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When a perpetrator is Muslim, there’s a 488 percent greater chance an attack will be called terrorism

Only 17 percent of the attacks we studied were perpetrated by Muslims — but of the 1,384 articles that mentioned terrorism, 77 percent were covering these attacks. Of course, other factors had an effect; if an attack was perpetrated by members of an identified terrorist group, then coverage was understandably more likely to mention terrorism. And when the perpetrator was known or suspected of having a mental illness, media coverage was less likely to refer to terrorism.

Even controlling for these factors, we found that the odds of an article using the term “terrorism” is 488 percent greater when the perpetrator is Muslim.

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But when an attacker is white, it doesn't increase the chance that media coverage will mention mental illness

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To our surprise, we found no differences in references to mental illness based on whether the perpetrator was white. Rather, when the perpetrator was known to have or suspected of having a mental health issue, coverage was understandably more likely to mention mental illness. But when an attack included several perpetrators or when the perpetrator was associated with a known white supremacist or other terrorist group, mental illness was much less likely to be mentioned.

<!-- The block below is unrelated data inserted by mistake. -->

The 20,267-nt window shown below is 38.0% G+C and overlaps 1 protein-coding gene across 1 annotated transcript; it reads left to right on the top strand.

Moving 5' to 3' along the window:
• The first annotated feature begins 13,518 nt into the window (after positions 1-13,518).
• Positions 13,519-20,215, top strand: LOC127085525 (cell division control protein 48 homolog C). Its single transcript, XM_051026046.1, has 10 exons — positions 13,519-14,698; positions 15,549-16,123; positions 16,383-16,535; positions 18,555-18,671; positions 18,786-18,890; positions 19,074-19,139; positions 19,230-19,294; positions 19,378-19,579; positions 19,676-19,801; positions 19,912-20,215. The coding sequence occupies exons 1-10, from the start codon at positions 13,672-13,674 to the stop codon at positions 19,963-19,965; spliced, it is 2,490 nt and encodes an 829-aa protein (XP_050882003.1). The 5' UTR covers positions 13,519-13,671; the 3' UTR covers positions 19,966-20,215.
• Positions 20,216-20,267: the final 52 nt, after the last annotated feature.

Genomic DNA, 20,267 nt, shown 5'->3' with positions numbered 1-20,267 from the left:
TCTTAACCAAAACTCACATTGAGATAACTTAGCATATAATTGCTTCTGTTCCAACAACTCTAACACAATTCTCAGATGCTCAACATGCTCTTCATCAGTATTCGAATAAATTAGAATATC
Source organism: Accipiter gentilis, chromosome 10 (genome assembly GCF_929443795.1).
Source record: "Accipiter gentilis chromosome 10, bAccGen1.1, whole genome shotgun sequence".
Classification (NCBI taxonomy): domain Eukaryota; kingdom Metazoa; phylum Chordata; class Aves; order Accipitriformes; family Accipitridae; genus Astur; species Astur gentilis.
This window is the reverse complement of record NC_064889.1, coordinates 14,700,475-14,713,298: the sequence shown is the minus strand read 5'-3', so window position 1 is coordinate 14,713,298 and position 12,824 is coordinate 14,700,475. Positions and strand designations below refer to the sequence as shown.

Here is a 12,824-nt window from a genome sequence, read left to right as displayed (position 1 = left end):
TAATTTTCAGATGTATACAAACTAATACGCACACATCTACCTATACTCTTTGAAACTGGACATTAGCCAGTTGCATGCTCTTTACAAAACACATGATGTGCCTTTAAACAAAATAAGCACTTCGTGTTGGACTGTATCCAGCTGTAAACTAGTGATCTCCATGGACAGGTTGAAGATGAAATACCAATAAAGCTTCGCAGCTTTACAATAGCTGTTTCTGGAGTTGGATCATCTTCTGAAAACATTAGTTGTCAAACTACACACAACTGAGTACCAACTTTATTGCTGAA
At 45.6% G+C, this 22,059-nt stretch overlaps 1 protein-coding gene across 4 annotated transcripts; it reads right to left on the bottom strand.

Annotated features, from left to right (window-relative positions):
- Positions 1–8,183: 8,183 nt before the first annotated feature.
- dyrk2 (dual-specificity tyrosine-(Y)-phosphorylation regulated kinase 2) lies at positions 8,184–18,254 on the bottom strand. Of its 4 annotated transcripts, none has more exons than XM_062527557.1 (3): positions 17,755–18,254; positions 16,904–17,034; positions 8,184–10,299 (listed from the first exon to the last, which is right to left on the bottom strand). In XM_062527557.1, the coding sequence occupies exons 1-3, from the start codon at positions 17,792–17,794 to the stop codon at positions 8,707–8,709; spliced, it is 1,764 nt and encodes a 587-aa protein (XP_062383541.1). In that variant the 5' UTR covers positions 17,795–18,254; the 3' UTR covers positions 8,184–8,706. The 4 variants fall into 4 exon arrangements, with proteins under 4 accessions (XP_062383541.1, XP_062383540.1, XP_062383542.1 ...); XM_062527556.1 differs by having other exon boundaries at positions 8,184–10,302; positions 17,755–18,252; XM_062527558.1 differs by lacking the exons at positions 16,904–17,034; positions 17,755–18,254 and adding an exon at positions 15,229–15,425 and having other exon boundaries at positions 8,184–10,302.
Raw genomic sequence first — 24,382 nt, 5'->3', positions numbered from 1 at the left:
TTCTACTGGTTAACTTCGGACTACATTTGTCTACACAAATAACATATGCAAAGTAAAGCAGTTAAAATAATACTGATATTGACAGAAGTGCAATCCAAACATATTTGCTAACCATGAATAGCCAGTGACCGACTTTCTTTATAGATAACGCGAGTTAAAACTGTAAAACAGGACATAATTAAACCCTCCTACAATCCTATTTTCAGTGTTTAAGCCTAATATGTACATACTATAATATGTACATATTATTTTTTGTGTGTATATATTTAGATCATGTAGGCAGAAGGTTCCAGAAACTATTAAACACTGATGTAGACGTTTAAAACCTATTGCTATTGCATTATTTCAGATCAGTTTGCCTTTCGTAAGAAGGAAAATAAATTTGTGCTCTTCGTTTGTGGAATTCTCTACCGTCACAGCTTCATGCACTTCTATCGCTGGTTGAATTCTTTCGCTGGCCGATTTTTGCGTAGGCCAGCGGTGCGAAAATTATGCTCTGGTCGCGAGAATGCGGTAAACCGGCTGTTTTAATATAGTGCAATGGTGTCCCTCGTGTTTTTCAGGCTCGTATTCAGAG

Why does this matter?

Whether intentional or not, by associating terrorism and Islam, the news media distorts public perceptions of threats and misleads the public about who perpetrates terrorism. While some perpetrators of terrorist attacks might be correctly characterized as mentally ill, this is largely atypical. The American Psychological Association finds no link between mental illness and perpetrating violence. The idea that many mass shootings are committed by those who are mentally ill is unsubstantiated.

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No matter what the news media may intend, these disparities in coverage are stark. By overwhelmingly framing attacks by Muslims as terrorism — and emphasizing that designation far more than about similar attacks by non-Muslims — the news media both perpetuates misconceptions about terrorism and suspicion of Muslims. That coverage can influence public opinion and policy.

Perhaps the explicit designation of domestic, white nationalist terrorism in the El Paso shooting, which many news outlets are linking to similar attacks over the past several years, will begin to change this.

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Allison Betus (@AllisonBetus) is a PhD candidate in the department of communication and Craigie International Security Scholar in the Global Studies Institute at Georgia State University.

Erin M. Kearns (@KearnsErinM) is an assistant professor of criminology & criminal justice at the University of Alabama and the corresponding author for this study.

Anthony Lemieux (@aflemieux) is the director of the Global Studies Institute, co-director of the Atlanta Global Studies Center, and a professor of global studies and communication at Georgia State University.